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It is our intention that the reading curriculum at St Paul’s CE Primary inspires and engages children to develop knowledge of books and authors, key reading skills and ‘a love’ of reading and books which they will rely on throughout their lives. Through promoting a love of reading, children are encouraged to become lifelong readers and to see that reading can evoke feelings of wonder, intrigue, transporting them to other worlds and times and enhancing their knowledge about a range of topics and themes.  


Comprehension lessons, as part of the English blocks and in stand-alone lessons, focus on building independence and collaboration, identifying question types and  learning the coinciding steps-to-success. Following the national curriculum, the reading curriculum progresses clearly throughout the year groups as the focus develops from simple retrieval skills to well-developed inference and explanation.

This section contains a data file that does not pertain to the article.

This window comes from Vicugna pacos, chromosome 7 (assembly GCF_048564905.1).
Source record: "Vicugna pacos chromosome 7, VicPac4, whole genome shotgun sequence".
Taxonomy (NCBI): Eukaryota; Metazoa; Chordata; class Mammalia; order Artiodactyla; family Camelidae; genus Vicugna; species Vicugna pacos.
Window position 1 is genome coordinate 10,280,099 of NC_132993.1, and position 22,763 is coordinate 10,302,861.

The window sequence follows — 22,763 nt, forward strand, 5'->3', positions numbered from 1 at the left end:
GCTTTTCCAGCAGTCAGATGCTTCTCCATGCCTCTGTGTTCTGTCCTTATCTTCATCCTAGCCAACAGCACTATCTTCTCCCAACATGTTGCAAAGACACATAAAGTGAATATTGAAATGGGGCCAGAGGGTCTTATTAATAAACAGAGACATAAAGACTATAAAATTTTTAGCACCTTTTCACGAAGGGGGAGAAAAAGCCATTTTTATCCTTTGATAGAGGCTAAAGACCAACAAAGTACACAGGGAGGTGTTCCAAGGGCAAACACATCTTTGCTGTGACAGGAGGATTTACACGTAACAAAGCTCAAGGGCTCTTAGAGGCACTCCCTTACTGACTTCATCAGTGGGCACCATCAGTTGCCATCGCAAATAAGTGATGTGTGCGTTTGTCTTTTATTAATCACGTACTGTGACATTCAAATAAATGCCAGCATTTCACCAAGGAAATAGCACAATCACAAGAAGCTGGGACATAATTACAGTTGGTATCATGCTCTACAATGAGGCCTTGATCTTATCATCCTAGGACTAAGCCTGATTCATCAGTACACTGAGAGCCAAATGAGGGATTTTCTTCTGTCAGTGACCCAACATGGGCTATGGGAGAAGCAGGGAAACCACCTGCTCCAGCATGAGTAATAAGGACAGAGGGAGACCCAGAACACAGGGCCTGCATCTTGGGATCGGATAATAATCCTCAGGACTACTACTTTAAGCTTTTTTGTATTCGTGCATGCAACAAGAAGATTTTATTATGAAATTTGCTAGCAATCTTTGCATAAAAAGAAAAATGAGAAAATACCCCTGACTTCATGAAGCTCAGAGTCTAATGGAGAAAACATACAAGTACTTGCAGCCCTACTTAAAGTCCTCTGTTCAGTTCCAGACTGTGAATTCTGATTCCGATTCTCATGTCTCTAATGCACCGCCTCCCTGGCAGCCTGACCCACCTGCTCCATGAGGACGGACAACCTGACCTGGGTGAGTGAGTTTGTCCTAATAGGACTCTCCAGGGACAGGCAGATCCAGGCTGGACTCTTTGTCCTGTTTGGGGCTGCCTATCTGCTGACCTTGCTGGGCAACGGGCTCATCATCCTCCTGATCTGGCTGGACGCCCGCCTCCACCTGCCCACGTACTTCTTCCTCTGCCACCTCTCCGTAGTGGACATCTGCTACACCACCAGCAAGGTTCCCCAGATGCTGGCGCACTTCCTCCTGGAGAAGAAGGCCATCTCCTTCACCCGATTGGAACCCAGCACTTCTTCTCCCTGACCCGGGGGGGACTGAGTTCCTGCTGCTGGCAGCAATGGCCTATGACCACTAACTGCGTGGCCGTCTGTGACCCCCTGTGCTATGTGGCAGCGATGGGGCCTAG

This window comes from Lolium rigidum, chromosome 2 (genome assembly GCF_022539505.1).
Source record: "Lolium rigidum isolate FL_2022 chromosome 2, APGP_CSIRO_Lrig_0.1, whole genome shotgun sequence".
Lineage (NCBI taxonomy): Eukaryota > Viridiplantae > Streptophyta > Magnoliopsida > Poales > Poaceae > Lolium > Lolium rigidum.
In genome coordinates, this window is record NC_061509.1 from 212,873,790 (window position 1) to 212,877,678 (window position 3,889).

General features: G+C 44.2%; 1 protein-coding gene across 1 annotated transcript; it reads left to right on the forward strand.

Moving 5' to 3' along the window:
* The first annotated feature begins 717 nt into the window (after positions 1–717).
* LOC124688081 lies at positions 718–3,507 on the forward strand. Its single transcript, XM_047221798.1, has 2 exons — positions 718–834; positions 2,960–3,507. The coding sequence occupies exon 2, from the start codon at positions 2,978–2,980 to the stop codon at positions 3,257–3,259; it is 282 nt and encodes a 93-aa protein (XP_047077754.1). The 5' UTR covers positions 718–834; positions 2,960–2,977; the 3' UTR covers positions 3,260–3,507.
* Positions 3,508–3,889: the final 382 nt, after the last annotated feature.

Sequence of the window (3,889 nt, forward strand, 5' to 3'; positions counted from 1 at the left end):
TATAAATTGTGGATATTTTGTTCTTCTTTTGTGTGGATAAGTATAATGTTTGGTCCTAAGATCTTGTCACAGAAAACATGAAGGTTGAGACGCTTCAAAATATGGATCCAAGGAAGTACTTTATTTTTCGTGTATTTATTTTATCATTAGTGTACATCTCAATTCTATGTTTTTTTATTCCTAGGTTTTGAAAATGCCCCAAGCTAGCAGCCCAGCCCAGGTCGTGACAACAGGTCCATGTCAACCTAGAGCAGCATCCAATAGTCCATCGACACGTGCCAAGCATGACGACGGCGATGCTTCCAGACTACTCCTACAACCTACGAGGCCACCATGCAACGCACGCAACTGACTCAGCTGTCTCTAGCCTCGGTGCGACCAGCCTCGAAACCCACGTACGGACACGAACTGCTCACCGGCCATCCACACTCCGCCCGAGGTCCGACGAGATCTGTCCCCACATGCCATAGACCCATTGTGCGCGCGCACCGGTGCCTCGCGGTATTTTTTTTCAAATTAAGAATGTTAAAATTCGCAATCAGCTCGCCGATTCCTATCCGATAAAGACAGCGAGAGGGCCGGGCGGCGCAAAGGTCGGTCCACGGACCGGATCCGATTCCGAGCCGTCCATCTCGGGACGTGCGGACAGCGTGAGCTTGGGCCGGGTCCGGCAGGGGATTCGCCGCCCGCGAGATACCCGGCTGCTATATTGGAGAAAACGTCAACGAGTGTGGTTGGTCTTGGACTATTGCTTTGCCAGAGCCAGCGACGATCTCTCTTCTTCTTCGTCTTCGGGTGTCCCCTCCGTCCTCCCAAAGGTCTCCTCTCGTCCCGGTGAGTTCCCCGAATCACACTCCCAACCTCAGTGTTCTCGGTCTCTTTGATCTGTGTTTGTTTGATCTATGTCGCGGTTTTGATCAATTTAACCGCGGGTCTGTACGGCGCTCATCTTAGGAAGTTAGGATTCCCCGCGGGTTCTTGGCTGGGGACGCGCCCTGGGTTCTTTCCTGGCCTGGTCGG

At St Paul’s, our reading curriculum is incorporated into all lessons as children use their skills taught in comprehension to retrieve, infer and explain key information in subjects such as history, geography and science.  It is our aim that the books we read represent the diversity in our school, our community and the UK today, linking our children’s heritages and cultural experiences wherever possible and enabling children to see themselves in the books that we both study and read for enjoyment. 


Reading is a vehicle for oracy, discussion and development of presentation skills, allowing children to make and justify their choices, express opinions and develop a sense of individual achievement. Reading provides a clear base for development of writing, as children become familiar with genres (and their features), similar stories and author voice and the impact on the reader.